Where are all the jobs in New England’s energy sector? They’re out where the energy is harvested, in coal plants and oil burners and nuclear power stations. They’re far removed from the big cities where people want to live, from New York or Boston, places where the space to fit such power stations just doesn’t exist. And if the jobs are out there, then so are the people.
For communities that are lagging behind in demographics or in diversity, lagging in a cultural respect, they need a way to invite new people with their own perspectives and ideas to help keep their communities relevant in a broader degree of recognition. These communities need a booster to keep them alive as the world progresses towards a more shared and global way of sharing. They need innovation. Innovation like sustainable energy dependence.
For Long Island and its many, historic and storied communities, there’s no option to build into the power industry. All the land is private and maintained. There’s no chance of putting up a power plant that brings pollution or the drastic scare of a nuclear powered accident. And as bright and cheerful as the neighborhoods may be, it’s not that sunny all year long. One day of rain or cloudy hour is enough to make solar power undependable. But there is a source of all natural power just waiting for young minds to exploit it: the wind.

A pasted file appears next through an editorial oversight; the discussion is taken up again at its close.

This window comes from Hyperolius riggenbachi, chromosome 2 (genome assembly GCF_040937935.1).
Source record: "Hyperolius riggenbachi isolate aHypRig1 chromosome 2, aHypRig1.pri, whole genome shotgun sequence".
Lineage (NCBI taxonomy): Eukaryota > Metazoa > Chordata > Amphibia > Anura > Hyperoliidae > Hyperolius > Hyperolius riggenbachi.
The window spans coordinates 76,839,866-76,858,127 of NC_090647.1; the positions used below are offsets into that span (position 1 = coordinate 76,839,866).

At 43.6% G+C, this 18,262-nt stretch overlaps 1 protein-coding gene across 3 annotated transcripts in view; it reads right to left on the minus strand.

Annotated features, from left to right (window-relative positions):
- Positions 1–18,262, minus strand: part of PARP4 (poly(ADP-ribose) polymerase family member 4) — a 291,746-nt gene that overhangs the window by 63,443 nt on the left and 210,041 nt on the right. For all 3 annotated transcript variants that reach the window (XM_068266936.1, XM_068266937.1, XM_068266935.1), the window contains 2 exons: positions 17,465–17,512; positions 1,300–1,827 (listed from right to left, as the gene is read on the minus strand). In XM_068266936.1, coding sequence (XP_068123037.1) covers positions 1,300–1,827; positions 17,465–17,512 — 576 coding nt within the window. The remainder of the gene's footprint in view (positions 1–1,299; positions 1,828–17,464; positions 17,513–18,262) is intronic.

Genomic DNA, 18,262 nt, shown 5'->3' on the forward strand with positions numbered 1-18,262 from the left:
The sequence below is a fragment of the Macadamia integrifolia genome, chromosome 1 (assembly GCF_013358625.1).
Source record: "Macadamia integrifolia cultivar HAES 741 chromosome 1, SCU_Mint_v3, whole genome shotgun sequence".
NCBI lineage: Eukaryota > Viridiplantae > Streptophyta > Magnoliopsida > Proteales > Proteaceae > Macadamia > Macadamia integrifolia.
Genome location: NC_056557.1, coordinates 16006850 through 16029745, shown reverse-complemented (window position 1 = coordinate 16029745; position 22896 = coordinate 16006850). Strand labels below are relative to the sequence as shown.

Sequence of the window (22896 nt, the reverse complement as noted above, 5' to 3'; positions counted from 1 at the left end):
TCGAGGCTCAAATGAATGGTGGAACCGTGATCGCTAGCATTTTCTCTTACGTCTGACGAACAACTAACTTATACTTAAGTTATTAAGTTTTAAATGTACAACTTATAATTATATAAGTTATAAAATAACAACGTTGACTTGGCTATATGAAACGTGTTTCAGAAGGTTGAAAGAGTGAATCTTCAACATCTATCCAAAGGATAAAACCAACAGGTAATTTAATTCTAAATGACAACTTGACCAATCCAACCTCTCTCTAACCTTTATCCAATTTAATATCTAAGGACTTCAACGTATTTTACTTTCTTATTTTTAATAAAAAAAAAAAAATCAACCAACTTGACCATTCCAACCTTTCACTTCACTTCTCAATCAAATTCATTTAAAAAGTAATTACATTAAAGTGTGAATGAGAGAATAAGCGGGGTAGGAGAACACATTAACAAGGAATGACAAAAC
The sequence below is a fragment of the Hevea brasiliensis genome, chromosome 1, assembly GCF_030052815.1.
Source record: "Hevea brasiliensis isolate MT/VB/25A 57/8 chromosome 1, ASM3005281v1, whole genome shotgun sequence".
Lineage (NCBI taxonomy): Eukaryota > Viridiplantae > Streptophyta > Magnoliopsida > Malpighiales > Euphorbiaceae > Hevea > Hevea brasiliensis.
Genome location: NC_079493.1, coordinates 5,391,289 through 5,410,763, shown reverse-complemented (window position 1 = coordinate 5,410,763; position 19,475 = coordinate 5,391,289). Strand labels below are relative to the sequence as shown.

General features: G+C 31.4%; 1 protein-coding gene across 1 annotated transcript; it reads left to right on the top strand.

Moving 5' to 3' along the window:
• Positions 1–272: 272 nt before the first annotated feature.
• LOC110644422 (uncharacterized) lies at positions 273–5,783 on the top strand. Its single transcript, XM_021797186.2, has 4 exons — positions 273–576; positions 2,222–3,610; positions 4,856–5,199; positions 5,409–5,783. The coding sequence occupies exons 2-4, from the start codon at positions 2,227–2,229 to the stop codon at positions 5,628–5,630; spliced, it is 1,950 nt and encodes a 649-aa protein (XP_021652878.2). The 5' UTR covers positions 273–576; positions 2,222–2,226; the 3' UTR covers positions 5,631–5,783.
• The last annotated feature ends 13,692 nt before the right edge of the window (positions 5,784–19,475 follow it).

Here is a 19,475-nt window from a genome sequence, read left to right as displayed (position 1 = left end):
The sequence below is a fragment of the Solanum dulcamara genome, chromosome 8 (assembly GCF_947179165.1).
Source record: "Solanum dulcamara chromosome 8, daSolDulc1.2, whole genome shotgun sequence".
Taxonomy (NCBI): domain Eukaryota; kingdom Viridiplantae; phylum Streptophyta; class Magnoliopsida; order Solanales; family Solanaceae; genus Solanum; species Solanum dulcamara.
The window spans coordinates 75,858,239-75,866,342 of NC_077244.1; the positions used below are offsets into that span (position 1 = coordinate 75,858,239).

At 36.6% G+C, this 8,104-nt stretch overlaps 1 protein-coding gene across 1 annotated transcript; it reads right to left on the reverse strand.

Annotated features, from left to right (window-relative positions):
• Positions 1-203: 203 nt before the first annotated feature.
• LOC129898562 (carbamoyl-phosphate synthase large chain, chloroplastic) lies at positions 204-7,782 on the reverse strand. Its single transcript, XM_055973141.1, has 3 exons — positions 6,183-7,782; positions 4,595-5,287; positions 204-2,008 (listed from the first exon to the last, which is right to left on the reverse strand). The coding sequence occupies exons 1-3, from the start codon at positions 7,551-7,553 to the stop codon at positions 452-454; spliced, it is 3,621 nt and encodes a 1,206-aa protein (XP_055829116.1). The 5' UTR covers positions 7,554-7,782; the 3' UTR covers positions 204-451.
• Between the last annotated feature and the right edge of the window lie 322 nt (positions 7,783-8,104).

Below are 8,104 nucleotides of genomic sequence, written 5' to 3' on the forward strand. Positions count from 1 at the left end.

As culture progresses and inclusivity and diversity take a front stage to rising developments, new ideas must be tested to help us push away from the old standards that can’t be maintained. New ideas like offshore wind – placing wind turbines in high-wind areas over the water, where there is no land to disturb the wind passing by or dampen its power. Offshore wind is one of the most efficient types of sustainable energy. Even just the change from 12mph to 15mph doubles the energy production of a standard turbine, and these speeds are the norm out on the waves off Long Island.
But why Long Island? There’s no better place. It has an established community focused on innovation and high scale production. It is also a place that could use a substantial boost to a developing cultural community. Energy, whether produced by the wind or by coal, needs to travel in the same electric lines. The turbines need construction and management. The power companies need to be able to sell this energy to consumers in order to compete with the established markets.
This is a futuristic solution, rapidly approaching a modern, attainable reality. It needs those minds that have been trained to think about the future of themselves and the planet to properly manage it and deliver it to a larger scope of others. A diverse and distinct team of people will be able to connect with far more demographics. New York is the melting pot of the US, with dozens of different cultures interconnecting from around the world. And one thing that can bring them together is a cheaper energy bill, one sign of a stronger local economy.
Local energy is always cheaper to roll out and manage than imported energy, which currently accounts for most of Long Island’s energy consumption. Having a local source, produced and staffed by brand new locals with a united ideal set on green energy futures is how Long Island can have a long future. Offering long-term careers to hard workers to set this up is the next step of Long Island’s plan for a more diverse, and powerful community.